Category: "Vehicular motion"


by Don  

Поехать is the most generic perfective verb that means “to go by vehicle.” Note especially its irregular future and imperative forms.

to go
Infinitive поехать
Past поехал
Present No such thing as
perfective present
in Russian.
Future поеду
Imperative поезжай(те)

Поехать is more specialized than ездить in that it always talks about motion in one particular direction; since it is perfective it also focuses on some result of the action:

Я поехал на Красную площадь и посмотрел на забальзамированное тело Ленина. I went to Red Square and viewed Lenin's embalmed body.

In that sentence, the result is that I arrived at the square and thus could view the body.

Поехать can also be used to describe each leg of a multileg journey:

Я поехал в Подольск, потом я поехал в Климовск, и потом я поехал в Чехов. I went to Podolsk, then I went to Klimovsk, and then I went to Chekhov. ¹

Of course you can do the same thing in the future tense:

Я поеду в Подольск, потом я поеду в Климовск, и потом я поеду в Чехов. I'll go to Podolsk, then I'll go to Klimovsk, and then I'll go to Chekhov.

Now here's something amusing... let's think about this English dialog:

“Where's Mom?”
“She went to the farmers market.”

Does the second sentence imply that Mom got to the farmers market? No, it doesn't. Here it emphasizes absence from the point of departure while mentioning her intended destination. Likewise in Russian a perfective verb of motion can be used with meaning of “absence from point of departure”:

— Где мама?
— Она поехала на рынок.

The sentence does not say where Mom has necessarily reached the market, just that she is no longer here.

¹ All three of those places are suburbs of Moscow that you can reach on the электричка on the way to Tula.


by Don  

Ехать is the determinate (unidirectional) form of the verb ездить “to go by vehicle.” Note especially the odd д that shows up in the present tense forms, as well as its curious command form.

to go
Infinitive ехать
Past ехал
Present еду
Future буду ехать
будешь ехать
будет ехать
будем ехать
будете ехать
будут ехать
Imperative поезжай(те)

Ехать is more specialized than ездить in that it always talks about motion in progress toward a particular place. Let's say you bump into a friend on the subway. Because you are in a vehicle, you can say:

— Куда ты едешь? “Where are you going?
— Еду в библиотеку. “I'm going to the library.”
“I'm on my way to the library.”
“I'm heading to the library.”

Although normally adverbs of frequency and phrases of frequency (like часто and каждый день) usually trigger an indeterminate verb, if the situation describes something that happens regularly on the way to a place, then you use the determinate verb ехать:

Каждое утро, когда я ехал на метро, мы с Ниной Петровной обсуждали наш любимый телесериал «Санта Барбара». Every morning, when I was going to work on the subway, Nina Petrovna and I would discuss our favorite soap opera, “Santa Barbara.”
Когда я утром еду на работу, я всегда проезжаю мимо Кремля. Every morning when I go to work, I always pass by the Kremlin.
Когда ты будешь ехать по улице Плеханова, ты увидишь справа электростанцию. When you ride down Plekahnov street, you will spot a power plant on the right.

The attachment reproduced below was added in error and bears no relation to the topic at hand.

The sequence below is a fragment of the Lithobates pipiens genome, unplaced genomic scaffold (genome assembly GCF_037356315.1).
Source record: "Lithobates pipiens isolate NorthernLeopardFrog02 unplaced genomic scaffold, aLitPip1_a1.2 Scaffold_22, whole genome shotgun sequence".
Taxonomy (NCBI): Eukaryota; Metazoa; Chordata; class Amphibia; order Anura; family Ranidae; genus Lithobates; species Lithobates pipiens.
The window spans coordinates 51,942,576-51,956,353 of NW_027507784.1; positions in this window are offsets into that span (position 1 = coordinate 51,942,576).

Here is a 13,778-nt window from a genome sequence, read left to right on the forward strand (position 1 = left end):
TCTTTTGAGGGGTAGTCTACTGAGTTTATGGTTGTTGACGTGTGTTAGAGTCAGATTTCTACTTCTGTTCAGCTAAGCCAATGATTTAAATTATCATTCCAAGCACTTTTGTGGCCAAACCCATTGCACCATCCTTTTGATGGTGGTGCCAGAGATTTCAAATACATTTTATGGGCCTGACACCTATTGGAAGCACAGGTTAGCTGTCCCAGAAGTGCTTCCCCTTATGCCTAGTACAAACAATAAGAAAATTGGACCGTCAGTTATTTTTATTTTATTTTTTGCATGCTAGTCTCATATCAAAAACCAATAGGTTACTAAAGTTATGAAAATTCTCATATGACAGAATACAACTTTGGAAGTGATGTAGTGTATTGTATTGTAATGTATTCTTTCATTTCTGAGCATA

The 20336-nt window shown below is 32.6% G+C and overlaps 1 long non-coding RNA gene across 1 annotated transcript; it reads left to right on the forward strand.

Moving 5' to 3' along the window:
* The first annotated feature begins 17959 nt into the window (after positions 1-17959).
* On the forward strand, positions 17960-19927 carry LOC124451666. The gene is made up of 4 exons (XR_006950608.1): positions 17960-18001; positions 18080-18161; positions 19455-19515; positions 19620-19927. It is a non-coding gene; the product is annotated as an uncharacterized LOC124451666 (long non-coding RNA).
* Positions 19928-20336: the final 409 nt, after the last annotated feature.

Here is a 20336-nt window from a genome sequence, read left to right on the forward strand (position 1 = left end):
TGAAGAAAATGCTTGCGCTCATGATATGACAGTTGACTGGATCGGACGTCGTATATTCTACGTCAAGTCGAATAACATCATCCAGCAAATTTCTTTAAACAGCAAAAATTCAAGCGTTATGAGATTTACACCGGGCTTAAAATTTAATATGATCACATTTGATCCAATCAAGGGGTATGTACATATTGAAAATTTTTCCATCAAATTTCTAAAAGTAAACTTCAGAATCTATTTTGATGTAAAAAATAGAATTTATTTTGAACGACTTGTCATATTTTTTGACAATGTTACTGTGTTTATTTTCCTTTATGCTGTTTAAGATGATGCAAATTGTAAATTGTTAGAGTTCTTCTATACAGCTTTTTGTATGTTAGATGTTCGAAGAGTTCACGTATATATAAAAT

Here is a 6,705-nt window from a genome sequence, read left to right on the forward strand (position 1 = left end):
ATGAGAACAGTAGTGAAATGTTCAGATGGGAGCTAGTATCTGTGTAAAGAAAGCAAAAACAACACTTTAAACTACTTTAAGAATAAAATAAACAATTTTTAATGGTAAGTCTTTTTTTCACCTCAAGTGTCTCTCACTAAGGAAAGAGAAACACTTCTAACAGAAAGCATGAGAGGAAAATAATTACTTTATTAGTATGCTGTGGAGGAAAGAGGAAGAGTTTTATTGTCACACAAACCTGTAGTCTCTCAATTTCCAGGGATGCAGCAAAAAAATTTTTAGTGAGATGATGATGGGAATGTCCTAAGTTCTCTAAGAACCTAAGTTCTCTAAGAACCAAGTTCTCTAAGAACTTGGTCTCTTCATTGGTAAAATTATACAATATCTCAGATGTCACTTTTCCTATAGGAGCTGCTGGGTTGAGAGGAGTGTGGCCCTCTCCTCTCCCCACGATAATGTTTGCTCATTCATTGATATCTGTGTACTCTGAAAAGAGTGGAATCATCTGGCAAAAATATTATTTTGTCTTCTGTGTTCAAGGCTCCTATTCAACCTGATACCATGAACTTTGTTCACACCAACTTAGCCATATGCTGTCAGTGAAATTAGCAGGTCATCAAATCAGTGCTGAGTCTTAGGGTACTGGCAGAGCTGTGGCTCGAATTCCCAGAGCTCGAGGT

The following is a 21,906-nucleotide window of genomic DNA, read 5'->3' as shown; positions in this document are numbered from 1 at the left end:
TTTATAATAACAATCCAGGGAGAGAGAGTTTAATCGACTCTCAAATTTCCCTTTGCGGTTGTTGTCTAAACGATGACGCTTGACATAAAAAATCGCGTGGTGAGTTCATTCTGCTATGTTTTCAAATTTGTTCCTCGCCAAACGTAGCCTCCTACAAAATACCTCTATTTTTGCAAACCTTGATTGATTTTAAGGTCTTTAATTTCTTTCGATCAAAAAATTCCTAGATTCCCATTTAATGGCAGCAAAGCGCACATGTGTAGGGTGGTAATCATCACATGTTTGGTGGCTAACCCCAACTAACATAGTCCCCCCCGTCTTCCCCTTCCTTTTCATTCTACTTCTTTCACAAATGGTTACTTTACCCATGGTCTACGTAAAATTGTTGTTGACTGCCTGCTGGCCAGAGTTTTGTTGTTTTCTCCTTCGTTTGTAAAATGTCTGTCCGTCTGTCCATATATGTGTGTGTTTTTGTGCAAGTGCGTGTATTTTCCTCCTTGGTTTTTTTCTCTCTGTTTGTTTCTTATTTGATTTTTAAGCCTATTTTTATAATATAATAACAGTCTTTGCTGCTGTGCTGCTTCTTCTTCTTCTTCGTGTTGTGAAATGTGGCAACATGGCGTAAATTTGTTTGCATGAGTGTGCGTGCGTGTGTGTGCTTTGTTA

One of the curious uses of determinate verbs is that they can be used to say how long it takes to get to a place. From the English-speaking point of view that is rather odd. After all, getting to the place implies a completed action, so we should use a perfective verb, right? But from the Russian point of view in these sentences they are indicating how long the process takes, so the imperfective works:

Я eхал от дома до работы двадцать минут. It took me twenty minutes to get to work from home.
Сколько минут будем ехать из Министерства здравоохранения до табачной фабрики? How long will it take us to get from the Ministry of Health to the cigarette factory?


by Don  

Ездить is the most generic word in Russian that means “to go by vehicle.”

to go
Infinitive ездить
Past ездил
Present езжу
Future буду ездить
будешь ездить
будет ездить
будем ездить
будете ездить
будут ездить
Imperative езди(те)

Although we often say the verb addresses motion by vehicle, it's actually broader that that. It covers travel on animals (horse, donkey, camel, etc.), bicycle or motorcycle or scooter, and by the typical wheeled conveyances like train, bus, car and truck. In addition to the “go” translations, words like “ride” and “drive” are also suitable:

Каждое утро я езжу на работу на своей машине. Every morning I drive to work.
Каждую субботу я езжу в парк на своём велосипеде. Every Saturday I ride my bike to the park.
Автобусы ездят из Тулы в Брянск два раза в день. Buses go from Tula to Bryansk twice a day.

The verb is also used to describe the driving around a locale with no set direction, e.g., driving around an area for sight-seeing, or going here and there to shop. In this meaning the verb is complemented by the preposition по with the dative case:

В воскресенье мы ездили по Москве, посещали самые знаменитые места, в том числе и Красную площадь, Воробьёвы горы, Парк им. Горького. On Sunday we drove all over Moscow visiting the most well-known spots including Red Square, Sparrow Hills, and Gorky Park.

Last but not least, the verb is used to indicate a single completed trip in the past. In this usage it implies that the person is no longer at the place mentioned.

Вчера мы ездили в Тулу. Yesterday we went to Tula (and then came back).
В августе я ездила в Загорск. Как там было красиво! In August I went to Zagorsk. It was so pretty there!